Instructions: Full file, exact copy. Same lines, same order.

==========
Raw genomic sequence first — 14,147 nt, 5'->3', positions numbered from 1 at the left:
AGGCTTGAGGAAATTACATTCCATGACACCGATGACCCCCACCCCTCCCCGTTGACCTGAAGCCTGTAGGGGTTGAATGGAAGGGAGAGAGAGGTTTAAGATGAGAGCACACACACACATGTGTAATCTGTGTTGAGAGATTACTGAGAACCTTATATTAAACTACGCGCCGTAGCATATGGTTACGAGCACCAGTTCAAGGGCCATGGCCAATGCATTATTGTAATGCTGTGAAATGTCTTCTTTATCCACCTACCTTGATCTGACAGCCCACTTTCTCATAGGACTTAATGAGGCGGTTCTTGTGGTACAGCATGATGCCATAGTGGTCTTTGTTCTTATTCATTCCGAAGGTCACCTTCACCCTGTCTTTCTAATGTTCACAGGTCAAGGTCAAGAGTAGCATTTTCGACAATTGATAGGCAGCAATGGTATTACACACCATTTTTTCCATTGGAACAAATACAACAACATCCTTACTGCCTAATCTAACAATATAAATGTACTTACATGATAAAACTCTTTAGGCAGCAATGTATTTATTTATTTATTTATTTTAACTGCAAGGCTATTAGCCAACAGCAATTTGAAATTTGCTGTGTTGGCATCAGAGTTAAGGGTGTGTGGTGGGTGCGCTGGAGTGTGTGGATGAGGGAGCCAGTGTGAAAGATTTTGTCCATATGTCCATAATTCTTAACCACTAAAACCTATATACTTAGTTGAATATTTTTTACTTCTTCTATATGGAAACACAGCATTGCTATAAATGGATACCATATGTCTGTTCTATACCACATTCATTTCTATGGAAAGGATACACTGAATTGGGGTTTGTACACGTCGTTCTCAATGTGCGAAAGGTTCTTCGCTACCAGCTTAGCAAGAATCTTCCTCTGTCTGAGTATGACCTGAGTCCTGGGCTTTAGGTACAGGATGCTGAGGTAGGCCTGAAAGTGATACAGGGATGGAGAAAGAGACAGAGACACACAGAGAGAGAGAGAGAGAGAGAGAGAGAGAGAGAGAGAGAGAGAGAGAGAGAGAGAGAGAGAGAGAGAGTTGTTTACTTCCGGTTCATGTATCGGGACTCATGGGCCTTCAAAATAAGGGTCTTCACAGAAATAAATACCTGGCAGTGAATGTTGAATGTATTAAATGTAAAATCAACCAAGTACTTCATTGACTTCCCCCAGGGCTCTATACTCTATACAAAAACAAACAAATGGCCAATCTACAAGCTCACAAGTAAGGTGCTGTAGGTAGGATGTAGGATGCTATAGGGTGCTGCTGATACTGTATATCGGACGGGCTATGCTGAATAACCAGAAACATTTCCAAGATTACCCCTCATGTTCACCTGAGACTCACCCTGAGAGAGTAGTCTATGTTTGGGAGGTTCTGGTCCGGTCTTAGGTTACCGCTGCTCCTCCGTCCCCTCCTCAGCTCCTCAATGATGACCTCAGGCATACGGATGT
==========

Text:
Raw genomic sequence first — 14,147 nt, 5'->3', positions numbered from 1 at the left:
AGGCTTGAGGAAATTACATTCCATGACACCGATGACCCCCACCCCTCCCCGTTGACCTGAAGCCTGTAGGGGTTGAATGGAAGGGAGAGAGAGGTTTAAGATGAGAGCACACACACACATGTGTAATCTGTGTTGAGAGATTACTGAGAACCTTATATTAAACTACGCGCCGTAGCATATGGTTACGAGCACCAGTTCAAGGGCCATGGCCAATGCATTATTGTAATGCTGTGAAATGTCTTCTTTATCCACCTACCTTGATCTGACAGCCCACTTTCTCATAGGACTTAATGAGGCGGTTCTTGTGGTACAGCATGATGCCATAGTGGTCTTTGTTCTTATTCATTCCGAAGGTCACCTTCACCCTGTCTTTCTAATGTTCACAGGTCAAGGTCAAGAGTAGCATTTTCGACAATTGATAGGCAGCAATGGTATTACACACCATTTTTTCCATTGGAACAAATACAACAACATCCTTACTGCCTAATCTAACAATATAAATGTACTTACATGATAAAACTCTTTAGGCAGCAATGTATTTATTTATTTATTTATTTTAACTGCAAGGCTATTAGCCAACAGCAATTTGAAATTTGCTGTGTTGGCATCAGAGTTAAGGGTGTGTGGTGGGTGCGCTGGAGTGTGTGGATGAGGGAGCCAGTGTGAAAGATTTTGTCCATATGTCCATAATTCTTAACCACTAAAACCTATATACTTAGTTGAATATTTTTTACTTCTTCTATATGGAAACACAGCATTGCTATAAATGGATACCATATGTCTGTTCTATACCACATTCATTTCTATGGAAAGGATACACTGAATTGGGGTTTGTACACGTCGTTCTCAATGTGCGAAAGGTTCTTCGCTACCAGCTTAGCAAGAATCTTCCTCTGTCTGAGTATGACCTGAGTCCTGGGCTTTAGGTACAGGATGCTGAGGTAGGCCTGAAAGTGATACAGGGATGGAGAAAGAGACAGAGACACACAGAGAGAGAGAGAGAGAGAGAGAGAGAGAGAGAGAGAGAGAGAGAGAGAGAGAGAGAGAGAGAGAGAGTTGTTTACTTCCGGTTCATGTATCGGGACTCATGGGCCTTCAAAATAAGGGTCTTCACAGAAATAAATACCTGGCAGTGAATGTTGAATGTATTAAATGTAAAATCAACCAAGTACTTCATTGACTTCCCCCAGGGCTCTATACTCTATACAAAAACAAACAAATGGCCAATCTACAAGCTCACAAGTAAGGTGCTGTAGGTAGGATGTAGGATGCTATAGGGTGCTGCTGATACTGTATATCGGACGGGCTATGCTGAATAACCAGAAACATTTCCAAGATTACCCCTCATGTTCACCTGAGACTCACCCTGAGAGAGTAGTCTATGTTTGGGAGGTTCTGGTCCGGTCTTAGGTTACCGCTGCTCCTCCGTCCCCTCCTCAGCTCCTCAATGATGACCTCAGGCATACGGATGT